Fraunhofer IWS: Fine-tuning for additive production
Additive manufacturing systems can generate highly complex components, which could not be produced with conventional machine tools or only with great effort. Nevertheless, such industrial 3D printers are far from being standard equipment in factories. This is not just due to the purchase costs, but also to many other challenges. The Fraunhofer Institute for Material and Beam Technology IWS Dresden has developed particular solutions and will present them at the "formnext" trade fair in Frankfurt am Main in November 2019. Included here are "COAXshield", a local molten pool shield for laser powder build-up welding and the "LIsec" analysis device for controlling the powder flow in additive manufacturing processes.
Titanium, a material popular in aerospace, oxidizes in contact with air at processing temperatures above or equal to 300 degrees Celsius. As a result, the material properties change. The components become brittle and can crack. If, for example, a laser is used by a robot to manufacture a titanium workpiece additively, a large chamber must be built first around the robot and the component. This chamber is then either flooded with a low-reaction noble gas such as helium or argon or a vacuum must be generated before manufacturing can start. "This kind of process shielding may be suitable for small component sizes, but it causes considerable difficulties for the production of large components in terms of process control and accessibility," explains Jakob Schneider, who focusses his research on additive manufacturing at Fraunhofer IWS. "In addition, the costs for such a chamber increase proportionally with the size of the component to be protected. These are, for example, the expanses for several cubic meters of helium or argon, which may also have to be pumped in and out due to intermediate processing steps." The same applies to workpieces made of further materials, so-called "refractory metals", such as tantalum, niobium or titanium-aluminum compounds.
"COAXshield" protects titanium components
For this reason the IWS has developed "COAXshield", an alternative protective shield designed to direct the shielding gas only to the areas where it is really needed: directly around the laser beam's processing zone, which melts the metal powder and deposits it layer by layer on the component. The nozzle head can be mounted under standard processing optics. It encloses the powder nozzle and forms a protective gas cone "coaxially" around the process zone. This cone thus only protects the hot processing zone, because just here titanium and ambient air can react with each other.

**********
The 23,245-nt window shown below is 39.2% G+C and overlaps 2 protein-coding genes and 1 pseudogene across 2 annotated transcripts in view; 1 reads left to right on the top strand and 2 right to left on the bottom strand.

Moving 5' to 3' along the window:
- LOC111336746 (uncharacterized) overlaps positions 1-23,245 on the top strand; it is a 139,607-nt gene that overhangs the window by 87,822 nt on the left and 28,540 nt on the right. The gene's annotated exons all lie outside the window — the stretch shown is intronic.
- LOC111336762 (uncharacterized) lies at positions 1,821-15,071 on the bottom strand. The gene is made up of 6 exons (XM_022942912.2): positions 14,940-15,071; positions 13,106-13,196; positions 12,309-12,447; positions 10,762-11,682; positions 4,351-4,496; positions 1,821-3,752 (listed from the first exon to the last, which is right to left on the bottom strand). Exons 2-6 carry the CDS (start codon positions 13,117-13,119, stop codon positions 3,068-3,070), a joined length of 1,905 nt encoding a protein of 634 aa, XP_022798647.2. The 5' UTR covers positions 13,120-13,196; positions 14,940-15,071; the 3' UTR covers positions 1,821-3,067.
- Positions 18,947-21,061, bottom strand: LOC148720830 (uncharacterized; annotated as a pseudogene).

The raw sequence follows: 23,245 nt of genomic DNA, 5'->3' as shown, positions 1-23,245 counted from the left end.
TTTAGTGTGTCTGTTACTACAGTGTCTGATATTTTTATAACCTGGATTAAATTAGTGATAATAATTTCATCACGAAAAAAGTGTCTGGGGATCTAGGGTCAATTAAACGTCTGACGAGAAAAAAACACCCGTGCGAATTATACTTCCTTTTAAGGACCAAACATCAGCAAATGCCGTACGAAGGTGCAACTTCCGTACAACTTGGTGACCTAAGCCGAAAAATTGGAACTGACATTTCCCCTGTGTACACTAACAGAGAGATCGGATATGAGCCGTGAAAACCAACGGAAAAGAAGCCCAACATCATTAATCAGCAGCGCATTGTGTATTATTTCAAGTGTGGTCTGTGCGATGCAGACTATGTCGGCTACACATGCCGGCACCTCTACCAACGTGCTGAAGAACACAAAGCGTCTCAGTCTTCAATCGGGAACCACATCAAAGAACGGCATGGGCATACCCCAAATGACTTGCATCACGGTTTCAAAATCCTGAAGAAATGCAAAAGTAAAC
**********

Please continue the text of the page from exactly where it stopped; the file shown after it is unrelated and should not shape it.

"This solution saves the user a lot of time and money," emphasizes Jakob Schneider. "In addition, very large titanium components can also be additively manufactured." An example: For the X-ray space telescope "ATHENA", the European Space Agency ESA needs a satellite supporting structure made of titanium with a diameter of several meters. In cooperation with Fraunhofer IWS, ESA is developing a process and the associated system technology for additive manufacturing. The "COAXshield" has been developed in this context .The technology is expected to be ready for the market at the beginning of 2020.
"LIsec" lights the powder stream
While in conventionally used ablative processes such as milling, the calibration of the tools corresponds to the state of the art, in laser powder build-up welding it is still a great challenge. The "LIsec" measuring device was developed at the IWS to solve this challenge and move the limits to technical feasibility. The abbreviation stands for "Light Section" and reveals the principle: A measuring laser scans the powder flow after leaving the nozzle. A right-angle camera is mounted, which records light sections through the powder and forwards them to analysis software. "The three-dimensional distribution of the powder stream can be calculated with high precision," explains IWS engineer Rico Hemschik. "This allows significantly simplified quality control and provides conclusions about the wear degree of the powder nozzle."
For example, it can be used to repair damaged or worn turbine blades on aircraft in a higher quality and more reliably than before. "In this respect, our measuring device can contribute to greater safety and lower maintenance costs in aviation," says the IWS engineer. The Dresden Institute is already working on the industrial implementation of the technology with several well-known international companies and research institutes.
Image: Fraunhofer IWS Dresden